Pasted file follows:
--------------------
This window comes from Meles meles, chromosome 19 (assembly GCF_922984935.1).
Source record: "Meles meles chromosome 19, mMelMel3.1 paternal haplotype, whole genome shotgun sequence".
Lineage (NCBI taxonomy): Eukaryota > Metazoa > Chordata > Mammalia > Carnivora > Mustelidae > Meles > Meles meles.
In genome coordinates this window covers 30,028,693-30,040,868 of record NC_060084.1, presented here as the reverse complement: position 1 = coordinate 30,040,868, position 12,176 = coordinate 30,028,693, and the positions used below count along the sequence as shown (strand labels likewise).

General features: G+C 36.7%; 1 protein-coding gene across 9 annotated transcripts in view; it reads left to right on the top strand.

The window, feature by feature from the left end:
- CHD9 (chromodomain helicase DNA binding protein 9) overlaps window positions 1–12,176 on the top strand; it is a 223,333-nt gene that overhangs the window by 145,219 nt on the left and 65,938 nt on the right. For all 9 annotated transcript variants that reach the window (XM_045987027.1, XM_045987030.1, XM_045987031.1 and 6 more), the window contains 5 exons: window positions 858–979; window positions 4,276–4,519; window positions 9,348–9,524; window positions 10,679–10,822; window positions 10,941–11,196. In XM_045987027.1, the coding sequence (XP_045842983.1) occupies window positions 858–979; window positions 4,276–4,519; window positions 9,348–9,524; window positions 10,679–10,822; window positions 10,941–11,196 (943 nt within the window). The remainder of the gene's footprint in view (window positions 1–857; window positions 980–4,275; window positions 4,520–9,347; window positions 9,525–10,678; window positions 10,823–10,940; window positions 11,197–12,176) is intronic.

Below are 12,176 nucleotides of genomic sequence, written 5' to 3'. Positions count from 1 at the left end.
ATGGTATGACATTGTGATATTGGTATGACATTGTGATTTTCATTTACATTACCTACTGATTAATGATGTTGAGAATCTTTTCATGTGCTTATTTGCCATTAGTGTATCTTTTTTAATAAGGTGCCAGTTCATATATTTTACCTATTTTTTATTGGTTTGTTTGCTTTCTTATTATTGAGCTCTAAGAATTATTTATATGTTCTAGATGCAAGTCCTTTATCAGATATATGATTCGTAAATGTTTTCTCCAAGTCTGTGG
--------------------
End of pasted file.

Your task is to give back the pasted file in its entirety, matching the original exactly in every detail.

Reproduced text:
This window comes from Meles meles, chromosome 19 (assembly GCF_922984935.1).
Source record: "Meles meles chromosome 19, mMelMel3.1 paternal haplotype, whole genome shotgun sequence".
Lineage (NCBI taxonomy): Eukaryota > Metazoa > Chordata > Mammalia > Carnivora > Mustelidae > Meles > Meles meles.
In genome coordinates this window covers 30,028,693-30,040,868 of record NC_060084.1, presented here as the reverse complement: position 1 = coordinate 30,040,868, position 12,176 = coordinate 30,028,693, and the positions used below count along the sequence as shown (strand labels likewise).

General features: G+C 36.7%; 1 protein-coding gene across 9 annotated transcripts in view; it reads left to right on the top strand.

The window, feature by feature from the left end:
- CHD9 (chromodomain helicase DNA binding protein 9) overlaps window positions 1–12,176 on the top strand; it is a 223,333-nt gene that overhangs the window by 145,219 nt on the left and 65,938 nt on the right. For all 9 annotated transcript variants that reach the window (XM_045987027.1, XM_045987030.1, XM_045987031.1 and 6 more), the window contains 5 exons: window positions 858–979; window positions 4,276–4,519; window positions 9,348–9,524; window positions 10,679–10,822; window positions 10,941–11,196. In XM_045987027.1, the coding sequence (XP_045842983.1) occupies window positions 858–979; window positions 4,276–4,519; window positions 9,348–9,524; window positions 10,679–10,822; window positions 10,941–11,196 (943 nt within the window). The remainder of the gene's footprint in view (window positions 1–857; window positions 980–4,275; window positions 4,520–9,347; window positions 9,525–10,678; window positions 10,823–10,940; window positions 11,197–12,176) is intronic.

Below are 12,176 nucleotides of genomic sequence, written 5' to 3'. Positions count from 1 at the left end.
ATGGTATGACATTGTGATATTGGTATGACATTGTGATTTTCATTTACATTACCTACTGATTAATGATGTTGAGAATCTTTTCATGTGCTTATTTGCCATTAGTGTATCTTTTTTAATAAGGTGCCAGTTCATATATTTTACCTATTTTTTATTGGTTTGTTTGCTTTCTTATTATTGAGCTCTAAGAATTATTTATATGTTCTAGATGCAAGTCCTTTATCAGATATATGATTCGTAAATGTTTTCTCCAAGTCTGTGG